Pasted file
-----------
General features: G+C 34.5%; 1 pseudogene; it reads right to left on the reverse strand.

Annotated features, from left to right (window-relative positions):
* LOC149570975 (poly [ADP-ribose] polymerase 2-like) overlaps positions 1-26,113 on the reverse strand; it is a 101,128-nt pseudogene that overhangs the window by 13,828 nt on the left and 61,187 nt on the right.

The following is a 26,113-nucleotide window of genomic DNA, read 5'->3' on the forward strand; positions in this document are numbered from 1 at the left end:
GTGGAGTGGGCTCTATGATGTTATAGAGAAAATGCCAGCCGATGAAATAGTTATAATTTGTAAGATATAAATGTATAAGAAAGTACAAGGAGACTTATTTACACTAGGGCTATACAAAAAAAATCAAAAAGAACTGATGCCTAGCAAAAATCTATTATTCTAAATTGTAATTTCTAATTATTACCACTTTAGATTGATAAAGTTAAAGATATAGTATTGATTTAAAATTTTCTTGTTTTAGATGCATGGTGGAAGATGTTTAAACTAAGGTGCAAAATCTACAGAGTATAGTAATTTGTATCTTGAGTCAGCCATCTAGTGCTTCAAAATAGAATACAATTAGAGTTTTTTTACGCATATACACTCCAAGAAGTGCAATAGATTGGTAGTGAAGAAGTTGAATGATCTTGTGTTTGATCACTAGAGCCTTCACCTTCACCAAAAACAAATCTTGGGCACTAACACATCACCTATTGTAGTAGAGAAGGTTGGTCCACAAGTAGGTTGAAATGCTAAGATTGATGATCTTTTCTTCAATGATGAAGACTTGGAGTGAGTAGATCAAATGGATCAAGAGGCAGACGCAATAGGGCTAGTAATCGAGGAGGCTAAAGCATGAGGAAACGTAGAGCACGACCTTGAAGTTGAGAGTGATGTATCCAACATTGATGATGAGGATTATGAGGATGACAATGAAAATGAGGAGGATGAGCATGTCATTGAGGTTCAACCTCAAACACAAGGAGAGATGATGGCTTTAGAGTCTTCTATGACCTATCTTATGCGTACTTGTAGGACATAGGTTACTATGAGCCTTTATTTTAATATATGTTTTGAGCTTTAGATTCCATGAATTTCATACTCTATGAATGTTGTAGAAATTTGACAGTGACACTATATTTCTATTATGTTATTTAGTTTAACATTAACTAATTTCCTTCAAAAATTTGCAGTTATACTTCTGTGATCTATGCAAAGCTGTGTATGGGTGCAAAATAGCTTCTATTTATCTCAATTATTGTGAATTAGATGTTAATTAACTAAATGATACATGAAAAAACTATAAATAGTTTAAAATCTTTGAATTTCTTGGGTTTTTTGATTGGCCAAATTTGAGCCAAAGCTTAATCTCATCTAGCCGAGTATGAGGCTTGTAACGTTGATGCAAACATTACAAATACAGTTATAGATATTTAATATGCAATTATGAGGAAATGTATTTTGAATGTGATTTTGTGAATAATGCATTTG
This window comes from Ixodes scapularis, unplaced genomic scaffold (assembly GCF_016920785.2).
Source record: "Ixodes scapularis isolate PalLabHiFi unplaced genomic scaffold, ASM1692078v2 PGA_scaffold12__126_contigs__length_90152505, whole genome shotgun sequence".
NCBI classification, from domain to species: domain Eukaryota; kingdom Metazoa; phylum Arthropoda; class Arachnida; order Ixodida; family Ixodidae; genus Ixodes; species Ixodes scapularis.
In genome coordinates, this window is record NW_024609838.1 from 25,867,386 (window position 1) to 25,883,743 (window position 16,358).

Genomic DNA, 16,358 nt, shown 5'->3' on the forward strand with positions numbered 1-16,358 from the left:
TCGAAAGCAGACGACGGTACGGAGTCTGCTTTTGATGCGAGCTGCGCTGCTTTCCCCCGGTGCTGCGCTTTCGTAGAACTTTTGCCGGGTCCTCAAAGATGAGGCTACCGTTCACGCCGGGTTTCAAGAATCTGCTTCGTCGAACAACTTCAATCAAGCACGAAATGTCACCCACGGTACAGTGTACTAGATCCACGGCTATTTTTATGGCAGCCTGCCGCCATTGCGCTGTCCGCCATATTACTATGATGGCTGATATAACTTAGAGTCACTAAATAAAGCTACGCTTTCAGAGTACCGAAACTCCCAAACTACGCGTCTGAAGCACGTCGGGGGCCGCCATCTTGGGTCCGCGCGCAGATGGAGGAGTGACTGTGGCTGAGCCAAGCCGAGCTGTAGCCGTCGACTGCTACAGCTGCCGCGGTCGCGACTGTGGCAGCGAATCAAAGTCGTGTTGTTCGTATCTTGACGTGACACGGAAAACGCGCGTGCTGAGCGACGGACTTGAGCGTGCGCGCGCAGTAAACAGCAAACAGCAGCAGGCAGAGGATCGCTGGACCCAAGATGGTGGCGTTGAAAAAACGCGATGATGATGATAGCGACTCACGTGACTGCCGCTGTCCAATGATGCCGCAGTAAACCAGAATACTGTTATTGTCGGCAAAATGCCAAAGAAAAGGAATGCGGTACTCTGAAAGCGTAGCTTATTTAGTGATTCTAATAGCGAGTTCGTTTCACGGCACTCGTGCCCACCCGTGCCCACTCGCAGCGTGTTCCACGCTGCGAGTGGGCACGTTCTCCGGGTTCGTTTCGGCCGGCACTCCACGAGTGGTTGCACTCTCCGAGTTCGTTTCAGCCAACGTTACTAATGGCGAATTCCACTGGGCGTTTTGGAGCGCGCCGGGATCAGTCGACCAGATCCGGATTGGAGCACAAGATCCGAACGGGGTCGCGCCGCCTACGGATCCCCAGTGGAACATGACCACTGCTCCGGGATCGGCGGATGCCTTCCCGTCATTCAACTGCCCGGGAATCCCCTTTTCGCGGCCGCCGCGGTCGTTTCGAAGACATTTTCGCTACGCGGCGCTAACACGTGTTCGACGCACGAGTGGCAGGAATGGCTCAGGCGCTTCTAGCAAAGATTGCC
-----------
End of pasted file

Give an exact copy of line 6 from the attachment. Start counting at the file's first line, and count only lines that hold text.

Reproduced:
This window comes from Ixodes scapularis, unplaced genomic scaffold (assembly GCF_016920785.2).